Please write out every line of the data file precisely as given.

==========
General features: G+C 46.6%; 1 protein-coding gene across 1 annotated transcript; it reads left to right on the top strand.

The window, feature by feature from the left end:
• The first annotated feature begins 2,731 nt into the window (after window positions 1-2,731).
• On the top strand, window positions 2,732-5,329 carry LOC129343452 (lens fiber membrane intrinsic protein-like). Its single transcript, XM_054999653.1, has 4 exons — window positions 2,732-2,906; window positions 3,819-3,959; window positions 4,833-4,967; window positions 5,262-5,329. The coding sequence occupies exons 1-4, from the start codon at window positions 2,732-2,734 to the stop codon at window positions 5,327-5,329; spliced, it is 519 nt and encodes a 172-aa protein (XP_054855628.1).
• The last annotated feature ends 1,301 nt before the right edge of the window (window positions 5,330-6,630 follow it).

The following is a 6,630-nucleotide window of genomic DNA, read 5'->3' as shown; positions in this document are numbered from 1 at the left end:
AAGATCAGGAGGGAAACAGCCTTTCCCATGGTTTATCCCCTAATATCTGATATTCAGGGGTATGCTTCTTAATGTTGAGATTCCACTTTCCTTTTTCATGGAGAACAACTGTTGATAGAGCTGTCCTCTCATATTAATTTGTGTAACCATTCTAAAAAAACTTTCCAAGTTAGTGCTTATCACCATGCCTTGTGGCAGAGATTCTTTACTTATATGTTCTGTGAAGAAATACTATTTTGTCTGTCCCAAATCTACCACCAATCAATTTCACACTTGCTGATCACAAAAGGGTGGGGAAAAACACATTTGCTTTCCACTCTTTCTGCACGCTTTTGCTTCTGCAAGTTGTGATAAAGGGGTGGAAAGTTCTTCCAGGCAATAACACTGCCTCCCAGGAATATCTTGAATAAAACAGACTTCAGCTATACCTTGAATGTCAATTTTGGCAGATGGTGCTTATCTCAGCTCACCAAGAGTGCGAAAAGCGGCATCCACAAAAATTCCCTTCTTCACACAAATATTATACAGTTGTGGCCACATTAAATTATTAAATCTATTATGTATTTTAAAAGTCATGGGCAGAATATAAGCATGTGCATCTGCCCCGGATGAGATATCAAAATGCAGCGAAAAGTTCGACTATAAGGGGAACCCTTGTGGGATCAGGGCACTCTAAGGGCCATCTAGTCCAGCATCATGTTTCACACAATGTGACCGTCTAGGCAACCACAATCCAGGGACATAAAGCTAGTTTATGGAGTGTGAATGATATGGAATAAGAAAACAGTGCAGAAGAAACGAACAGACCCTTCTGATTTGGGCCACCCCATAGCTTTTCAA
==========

General features: G+C 46.6%; 1 protein-coding gene across 1 annotated transcript; it reads left to right on the top strand.

The window, feature by feature from the left end:
• The first annotated feature begins 2,731 nt into the window (after window positions 1-2,731).
• On the top strand, window positions 2,732-5,329 carry LOC129343452 (lens fiber membrane intrinsic protein-like). Its single transcript, XM_054999653.1, has 4 exons — window positions 2,732-2,906; window positions 3,819-3,959; window positions 4,833-4,967; window positions 5,262-5,329. The coding sequence occupies exons 1-4, from the start codon at window positions 2,732-2,734 to the stop codon at window positions 5,327-5,329; spliced, it is 519 nt and encodes a 172-aa protein (XP_054855628.1).
• The last annotated feature ends 1,301 nt before the right edge of the window (window positions 5,330-6,630 follow it).

The following is a 6,630-nucleotide window of genomic DNA, read 5'->3' as shown; positions in this document are numbered from 1 at the left end:
AAGATCAGGAGGGAAACAGCCTTTCCCATGGTTTATCCCCTAATATCTGATATTCAGGGGTATGCTTCTTAATGTTGAGATTCCACTTTCCTTTTTCATGGAGAACAACTGTTGATAGAGCTGTCCTCTCATATTAATTTGTGTAACCATTCTAAAAAAACTTTCCAAGTTAGTGCTTATCACCATGCCTTGTGGCAGAGATTCTTTACTTATATGTTCTGTGAAGAAATACTATTTTGTCTGTCCCAAATCTACCACCAATCAATTTCACACTTGCTGATCACAAAAGGGTGGGGAAAAACACATTTGCTTTCCACTCTTTCTGCACGCTTTTGCTTCTGCAAGTTGTGATAAAGGGGTGGAAAGTTCTTCCAGGCAATAACACTGCCTCCCAGGAATATCTTGAATAAAACAGACTTCAGCTATACCTTGAATGTCAATTTTGGCAGATGGTGCTTATCTCAGCTCACCAAGAGTGCGAAAAGCGGCATCCACAAAAATTCCCTTCTTCACACAAATATTATACAGTTGTGGCCACATTAAATTATTAAATCTATTATGTATTTTAAAAGTCATGGGCAGAATATAAGCATGTGCATCTGCCCCGGATGAGATATCAAAATGCAGCGAAAAGTTCGACTATAAGGGGAACCCTTGTGGGATCAGGGCACTCTAAGGGCCATCTAGTCCAGCATCATGTTTCACACAATGTGACCGTCTAGGCAACCACAATCCAGGGACATAAAGCTAGTTTATGGAGTGTGAATGATATGGAATAAGAAAACAGTGCAGAAGAAACGAACAGACCCTTCTGATTTGGGCCACCCCATAGCTTTTCAA